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|Already A Lucky Man
dir Lindsay Anderson
|When i got out of the Navy and moved to Atlanta
in 1972, there was a great hole-in-the-wall cinema (174 seats, one broken)
called "The Film Forum". George and Mike Ellis served the best fresh popcorn
in town, and ran movies you just didn't see anywhere else in the early 70's
-- I first saw "The Boys in the Band", "The Ruling Class" and "Phantom of
the Paradise" at the Film Forum. I saw so many great films there that i can
forgive them for running "Harold & Maude" about every fifth week...
In addition to two shows a night of their regular feature for that week,
they also ran a special $1 midnight movie on Fridays and Saturdays. (In later
years, "Rocky Horror" became the midnight standard for a couple of years.)
And that is where i saw "...if..." for the first time.
I've been an anglophile most of my life (beginning at a rather tender age
with "Swallows & Amazons"), so i had some idea of what English Public
(private) School life was likely to be like, and may have understood what
was happening here more quickly than some of my friends who saw it with me.
In the context of what starts out as a pretty starightforward-appearing school
film, Anderson & MacDowell give us a rather Marxist allegory of modern
class struggle, steadily but almost imperceptibly moving from realism to
a surreal parable of revolution.
The final sequences, with the little old lady with the submachine gun blazing
away screaming "Bastards! Bastards!", the school prefects (seniors) organising
the "good" (loyalist) students to fight the Revolution and pitched battle
raging, have stayed with me ever since, even when i hadn't seen the film
for years at a time.
MacDowell (in his first real feature role) gives an incredible performance
that both foreshadows and (in my opinion) overshadows his next role,
as Alex in "A Clockwork Orange". "Clockwork" was hailed, pretty much rightly,
as a view of a disintegrating society tearing itself to pieces -- "..if.."
covers much the same ground, and does it better and more memorably in miniature
than Kubrick's huge canvas and broad brush strokes.
MacDowell's Mick Travis and his friends are pretty much decent if disaffected
characters; but the System, which cannot tolerate any variances, must either
grind them down or drive them to rebellion -- they choose the latter, and
you will never think of school in the same way again after you see their
gradual radicalisation and the result.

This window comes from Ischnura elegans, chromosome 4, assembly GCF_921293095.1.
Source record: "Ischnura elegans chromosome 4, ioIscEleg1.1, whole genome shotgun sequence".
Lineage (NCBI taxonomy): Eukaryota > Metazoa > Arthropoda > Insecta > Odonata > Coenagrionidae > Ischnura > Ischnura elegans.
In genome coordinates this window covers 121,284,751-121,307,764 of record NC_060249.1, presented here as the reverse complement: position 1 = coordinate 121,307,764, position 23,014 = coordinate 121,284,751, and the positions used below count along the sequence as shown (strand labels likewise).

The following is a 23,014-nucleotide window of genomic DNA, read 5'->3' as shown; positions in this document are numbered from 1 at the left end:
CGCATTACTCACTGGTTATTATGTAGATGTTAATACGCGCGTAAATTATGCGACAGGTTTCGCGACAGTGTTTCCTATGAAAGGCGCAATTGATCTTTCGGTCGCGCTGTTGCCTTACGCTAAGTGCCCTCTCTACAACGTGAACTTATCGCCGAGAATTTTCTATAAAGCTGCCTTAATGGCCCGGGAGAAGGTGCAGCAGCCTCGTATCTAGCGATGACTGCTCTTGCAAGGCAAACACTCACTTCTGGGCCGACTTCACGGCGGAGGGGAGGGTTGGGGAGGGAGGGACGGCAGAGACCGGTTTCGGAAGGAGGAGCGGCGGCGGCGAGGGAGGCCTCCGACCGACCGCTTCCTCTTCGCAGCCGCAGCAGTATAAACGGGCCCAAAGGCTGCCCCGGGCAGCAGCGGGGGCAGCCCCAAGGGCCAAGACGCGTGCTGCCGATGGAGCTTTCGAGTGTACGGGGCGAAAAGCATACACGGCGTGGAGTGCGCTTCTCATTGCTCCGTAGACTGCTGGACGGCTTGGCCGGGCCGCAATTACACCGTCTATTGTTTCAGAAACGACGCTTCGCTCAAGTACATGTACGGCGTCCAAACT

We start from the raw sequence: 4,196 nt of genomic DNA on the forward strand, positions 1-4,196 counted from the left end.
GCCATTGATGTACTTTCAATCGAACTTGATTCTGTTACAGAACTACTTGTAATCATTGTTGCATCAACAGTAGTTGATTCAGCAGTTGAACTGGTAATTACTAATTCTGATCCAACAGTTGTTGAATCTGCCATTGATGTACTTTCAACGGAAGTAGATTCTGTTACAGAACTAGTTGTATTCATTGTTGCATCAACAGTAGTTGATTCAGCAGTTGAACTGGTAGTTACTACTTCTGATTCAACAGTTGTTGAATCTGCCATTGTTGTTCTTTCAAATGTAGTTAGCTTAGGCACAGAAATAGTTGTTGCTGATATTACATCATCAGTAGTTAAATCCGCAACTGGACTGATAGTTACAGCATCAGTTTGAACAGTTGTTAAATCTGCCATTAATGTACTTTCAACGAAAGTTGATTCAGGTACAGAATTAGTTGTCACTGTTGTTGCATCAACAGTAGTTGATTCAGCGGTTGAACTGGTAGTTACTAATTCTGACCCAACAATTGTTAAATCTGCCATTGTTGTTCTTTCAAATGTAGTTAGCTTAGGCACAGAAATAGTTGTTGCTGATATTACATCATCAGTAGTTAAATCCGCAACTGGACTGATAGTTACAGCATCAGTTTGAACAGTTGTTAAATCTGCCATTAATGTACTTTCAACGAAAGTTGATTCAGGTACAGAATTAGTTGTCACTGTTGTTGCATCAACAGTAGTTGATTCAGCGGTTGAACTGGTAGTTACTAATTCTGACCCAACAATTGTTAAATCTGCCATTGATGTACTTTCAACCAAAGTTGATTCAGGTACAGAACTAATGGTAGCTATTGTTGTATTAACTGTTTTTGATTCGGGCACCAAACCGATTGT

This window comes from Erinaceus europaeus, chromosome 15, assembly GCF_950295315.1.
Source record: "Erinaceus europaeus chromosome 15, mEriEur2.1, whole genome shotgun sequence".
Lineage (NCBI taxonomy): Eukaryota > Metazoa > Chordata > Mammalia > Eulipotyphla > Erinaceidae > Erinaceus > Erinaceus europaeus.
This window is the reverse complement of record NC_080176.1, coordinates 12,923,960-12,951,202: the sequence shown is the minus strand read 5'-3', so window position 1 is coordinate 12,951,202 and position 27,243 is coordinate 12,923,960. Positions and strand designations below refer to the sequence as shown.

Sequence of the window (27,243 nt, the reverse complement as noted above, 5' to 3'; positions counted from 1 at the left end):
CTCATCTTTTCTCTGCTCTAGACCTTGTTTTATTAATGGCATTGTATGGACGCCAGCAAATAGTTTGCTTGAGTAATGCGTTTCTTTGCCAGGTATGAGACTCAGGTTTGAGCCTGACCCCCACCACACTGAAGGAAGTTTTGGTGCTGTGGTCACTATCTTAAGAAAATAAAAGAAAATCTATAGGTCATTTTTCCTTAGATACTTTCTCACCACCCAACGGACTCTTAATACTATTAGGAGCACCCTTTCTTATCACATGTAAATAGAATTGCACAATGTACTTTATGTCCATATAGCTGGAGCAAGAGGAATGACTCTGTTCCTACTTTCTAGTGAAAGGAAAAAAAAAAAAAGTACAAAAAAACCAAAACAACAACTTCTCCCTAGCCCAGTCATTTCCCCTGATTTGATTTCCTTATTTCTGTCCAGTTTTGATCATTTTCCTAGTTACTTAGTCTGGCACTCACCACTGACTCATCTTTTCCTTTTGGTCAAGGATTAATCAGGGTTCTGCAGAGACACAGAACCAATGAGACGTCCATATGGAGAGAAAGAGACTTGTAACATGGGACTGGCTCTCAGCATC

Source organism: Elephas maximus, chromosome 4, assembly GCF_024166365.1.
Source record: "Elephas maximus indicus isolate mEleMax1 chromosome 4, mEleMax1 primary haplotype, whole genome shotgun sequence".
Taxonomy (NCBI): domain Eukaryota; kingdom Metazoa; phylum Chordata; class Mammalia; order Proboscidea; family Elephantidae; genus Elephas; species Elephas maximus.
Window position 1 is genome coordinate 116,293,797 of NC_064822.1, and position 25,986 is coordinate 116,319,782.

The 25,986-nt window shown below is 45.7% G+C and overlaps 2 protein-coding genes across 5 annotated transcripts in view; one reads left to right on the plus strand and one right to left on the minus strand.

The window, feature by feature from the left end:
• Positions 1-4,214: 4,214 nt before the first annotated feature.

((Don't believe the stories about not having enough money to print the whole
film in colour being the reason for several black&white scenes in the
film -- the real reason is that for the scenes shot in chapel they were not
able to set up lights and had to shoot by natural light, which came in through
a big stain-glass window. They tried some test shots on high-speed colour
stock, but the results were hopelessly grainy and the colour values shifted
constantly as the angle of the sun changed. So they decided to just go ahead
and use B&W for those scenes, and, when Anderson saw how the B&W
footage contrasted with the colour, he decided to use B&W at other points
to keep the audience off-balance as the film slipped from realism to surrealism.
article about a recent re-release for confirmation
oh my brothers, droogs and Crusaders alike!
|Even as i
sat, formatting this review for posting, i was researching something about
The Film, and i encountered
this little piece, which tells me that
is having a fancy formal gala re-release, new
prints and all!
I am typing this on 22 February, 2002; yesterday, 21 February, the new print
had its official debut in London, and next week begins a run in theatre(s).
With luck, this may portend a new video/DVD release, possibly with Goodies
So, much as i could use the money if you ordered a copy through this site
Right Now, my advice is to wait a couple months. then come back here
to buy it, because i promise i'll keep my links on this up-to-date and
you can survive the experience -- close to five hours total, it would be
-- seeing this film on a double feature with its sequel/prequel/whatever,
"O Lucky Man!" is a truly surreal and wondrous experience.